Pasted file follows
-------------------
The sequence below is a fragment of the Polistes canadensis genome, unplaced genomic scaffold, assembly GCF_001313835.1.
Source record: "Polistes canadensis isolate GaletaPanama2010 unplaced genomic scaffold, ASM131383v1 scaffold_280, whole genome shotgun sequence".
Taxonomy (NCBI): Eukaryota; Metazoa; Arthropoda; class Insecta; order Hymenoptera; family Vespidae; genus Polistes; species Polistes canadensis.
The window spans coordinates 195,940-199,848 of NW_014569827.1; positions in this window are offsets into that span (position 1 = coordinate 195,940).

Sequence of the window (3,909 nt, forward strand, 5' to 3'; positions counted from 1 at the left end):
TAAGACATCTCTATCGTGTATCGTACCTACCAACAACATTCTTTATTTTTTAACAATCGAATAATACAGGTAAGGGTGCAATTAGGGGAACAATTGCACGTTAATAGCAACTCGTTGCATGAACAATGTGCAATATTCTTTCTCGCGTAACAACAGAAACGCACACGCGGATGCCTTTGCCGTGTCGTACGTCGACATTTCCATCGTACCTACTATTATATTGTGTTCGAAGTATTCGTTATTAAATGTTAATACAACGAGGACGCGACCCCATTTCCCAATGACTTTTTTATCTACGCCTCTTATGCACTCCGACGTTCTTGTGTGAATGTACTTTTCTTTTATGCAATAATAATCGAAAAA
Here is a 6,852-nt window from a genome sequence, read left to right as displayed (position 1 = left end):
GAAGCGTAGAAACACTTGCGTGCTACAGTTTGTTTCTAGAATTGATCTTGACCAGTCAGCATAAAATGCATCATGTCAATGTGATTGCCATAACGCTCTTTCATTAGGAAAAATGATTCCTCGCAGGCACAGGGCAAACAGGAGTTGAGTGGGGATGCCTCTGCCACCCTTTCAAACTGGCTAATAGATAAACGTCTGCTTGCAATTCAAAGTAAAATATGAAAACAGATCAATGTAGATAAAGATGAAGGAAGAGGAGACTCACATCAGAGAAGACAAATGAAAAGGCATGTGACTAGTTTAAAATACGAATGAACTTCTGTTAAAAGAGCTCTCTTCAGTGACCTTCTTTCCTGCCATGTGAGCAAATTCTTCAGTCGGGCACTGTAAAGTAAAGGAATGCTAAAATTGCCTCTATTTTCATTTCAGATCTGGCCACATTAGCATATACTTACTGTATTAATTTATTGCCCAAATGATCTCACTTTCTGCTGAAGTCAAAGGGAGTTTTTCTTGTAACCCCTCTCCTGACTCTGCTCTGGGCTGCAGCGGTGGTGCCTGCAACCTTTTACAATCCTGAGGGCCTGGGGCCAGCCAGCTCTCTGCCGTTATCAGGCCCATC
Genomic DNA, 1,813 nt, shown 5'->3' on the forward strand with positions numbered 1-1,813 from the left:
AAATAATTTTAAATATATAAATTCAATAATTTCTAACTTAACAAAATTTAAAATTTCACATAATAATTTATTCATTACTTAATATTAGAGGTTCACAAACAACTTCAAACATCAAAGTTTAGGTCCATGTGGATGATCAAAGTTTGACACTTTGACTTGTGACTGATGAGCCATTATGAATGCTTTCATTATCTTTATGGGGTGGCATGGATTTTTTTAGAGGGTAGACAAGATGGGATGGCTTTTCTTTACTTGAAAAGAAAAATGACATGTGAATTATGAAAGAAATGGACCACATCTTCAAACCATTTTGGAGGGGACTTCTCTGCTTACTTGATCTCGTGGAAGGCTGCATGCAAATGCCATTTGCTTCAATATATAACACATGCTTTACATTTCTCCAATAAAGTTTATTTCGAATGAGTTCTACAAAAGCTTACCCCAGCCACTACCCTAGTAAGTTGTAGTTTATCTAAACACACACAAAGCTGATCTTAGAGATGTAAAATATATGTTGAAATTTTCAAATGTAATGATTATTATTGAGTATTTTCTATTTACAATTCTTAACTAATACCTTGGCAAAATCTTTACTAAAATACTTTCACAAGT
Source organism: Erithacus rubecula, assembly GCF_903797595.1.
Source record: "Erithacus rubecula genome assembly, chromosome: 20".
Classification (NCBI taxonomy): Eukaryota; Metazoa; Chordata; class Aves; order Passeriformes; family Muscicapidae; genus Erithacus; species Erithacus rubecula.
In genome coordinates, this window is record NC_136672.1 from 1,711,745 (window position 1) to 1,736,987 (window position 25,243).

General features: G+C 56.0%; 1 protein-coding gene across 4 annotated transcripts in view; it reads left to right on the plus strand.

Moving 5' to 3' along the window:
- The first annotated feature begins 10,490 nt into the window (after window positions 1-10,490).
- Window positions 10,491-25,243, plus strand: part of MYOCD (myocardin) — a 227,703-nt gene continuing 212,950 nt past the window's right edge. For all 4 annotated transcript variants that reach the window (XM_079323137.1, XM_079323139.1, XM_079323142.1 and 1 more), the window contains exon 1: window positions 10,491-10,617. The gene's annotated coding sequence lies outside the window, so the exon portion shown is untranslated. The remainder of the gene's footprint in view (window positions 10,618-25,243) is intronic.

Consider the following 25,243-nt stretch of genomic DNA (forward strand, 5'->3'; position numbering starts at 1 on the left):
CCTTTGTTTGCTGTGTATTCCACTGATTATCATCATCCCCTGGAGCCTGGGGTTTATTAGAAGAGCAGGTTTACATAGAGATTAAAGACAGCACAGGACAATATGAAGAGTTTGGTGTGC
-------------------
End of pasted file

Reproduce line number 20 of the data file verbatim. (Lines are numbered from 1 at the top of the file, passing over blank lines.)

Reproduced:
CCTTTGTTTGCTGTGTATTCCACTGATTATCATCATCCCCTGGAGCCTGGGGTTTATTAGAAGAGCAGGTTTACATAGAGATTAAAGACAGCACAGGACAATATGAAGAGTTTGGTGTGC